For instance, take the \ell_{1} unit ball in dimension d: you have exactly 2d extreme points, namely, +e_{j} and -e_{j} (vectors of the canonical basis and their opposite), but an exponential number of inequalities. Indeed, you can verify that all constraints of the form \sum_{j} \epsilon_{j} x_{j} \leq 1 for \epsilon \in \{-1, +1\}^{d} define facets of the convex hull.
  • In addition, A may be dense (lots of non-zeros), which would likely cause lots of memory issues, and may be numerically ill-conditioned (lots of very small and very large entries), which solvers don’t like.
  • If you use \mathcal{V}-representation and the x^{(i)} are dense vectors, you may also run into memory issues, but likely not as fast as with the H-approach.

I think this happens when you call

p = polyhedron(p)

Wow, thanks for the very complete answer, especially regarding the computational issues. As it goes, my convex hull is made up of 1000 points in a 46 dimensional space, so I imagine the computational considerations will be important. I will see how I get on…

What is it exactly you want to do? There may be mathematical programming techniques that circumvent the need for an explicit set of constraints

My specific use case is for re-dispatch constraints in a unit commitment (UC) model. Typically a stochastic unit commitment model would have scenarios which define imbalances on a node (bus).

However, I have a particularly quirky UC model for which the imbalances are defined at the level of the entire network. I would still however like to include network constraints in my re-dispatch constraints, but that means that I need to go from the aggregate imbalance (D) to the nodal imbalances d_n, with \sum_n d_n = D (there are N=46 nodes n in my network).

The nodal imbalances are free variables in my model, so the constraints are quite weak - I’m basically asking my optimiser to make sure that there exists some set of imbalances that summed up equal D. However, I have 1000 scenarios of these imbalances which I can use to further constraint d_n.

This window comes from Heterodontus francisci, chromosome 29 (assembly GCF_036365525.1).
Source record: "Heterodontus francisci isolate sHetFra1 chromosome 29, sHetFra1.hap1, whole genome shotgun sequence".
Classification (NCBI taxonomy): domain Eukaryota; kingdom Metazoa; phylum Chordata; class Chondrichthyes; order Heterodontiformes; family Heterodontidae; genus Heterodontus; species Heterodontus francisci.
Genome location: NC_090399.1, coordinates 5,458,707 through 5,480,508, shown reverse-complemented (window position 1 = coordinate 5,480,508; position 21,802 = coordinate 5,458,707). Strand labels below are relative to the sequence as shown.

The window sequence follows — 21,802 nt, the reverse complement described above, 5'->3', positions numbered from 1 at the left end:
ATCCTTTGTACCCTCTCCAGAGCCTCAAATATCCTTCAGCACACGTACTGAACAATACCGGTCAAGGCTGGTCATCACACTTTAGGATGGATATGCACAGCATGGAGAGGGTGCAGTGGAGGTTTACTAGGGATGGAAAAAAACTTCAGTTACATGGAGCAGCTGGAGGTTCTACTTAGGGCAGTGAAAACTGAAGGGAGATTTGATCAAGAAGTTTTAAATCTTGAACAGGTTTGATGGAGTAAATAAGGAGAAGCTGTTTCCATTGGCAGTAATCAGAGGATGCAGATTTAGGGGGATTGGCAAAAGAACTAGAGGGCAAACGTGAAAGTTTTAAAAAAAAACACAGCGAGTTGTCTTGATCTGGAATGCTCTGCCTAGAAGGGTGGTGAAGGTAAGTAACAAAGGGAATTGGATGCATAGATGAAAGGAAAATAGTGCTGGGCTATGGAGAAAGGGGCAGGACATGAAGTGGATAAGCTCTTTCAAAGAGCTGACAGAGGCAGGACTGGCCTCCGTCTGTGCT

The simplest thing to do would be to see what the maximum imbalance is for those 1000 scenarios and constrain d_n accordingly, e.g. d_n^{min} \leq d_n \leq d_n^{max}. I’ve already done this.

However, I could go a step further and write constraints that say that the variable \vec{d} = [d_1, ... d_N] must lie in the convex hull of the imbalances. This exploits e.g. imbalances that are very correlated to one another, e.g.:


I don’t have to do this, I just thought it would be cool to try and do it and see if it improves my solution.

I think you can write these constraints in JuMP by using a convex combination with weights \lambda^s for each scenario, instead of explicitly computing the convex hull

IMO, it also depends on how often you want to do stuff. If you want to solve your UC (significantly) more often than calculate new scenarios, it might make sense to once calculate the convex hull (as a scenario reduction technique) and then use only the points of the v representation as @gdalle explained.

But I still need to compute the convex hull to in order to use the V representation, no?

In any case I’m able to write this constraint using similar code to what I posted above so I’m happy (even though my problem is now infeasible, but that’s another story…).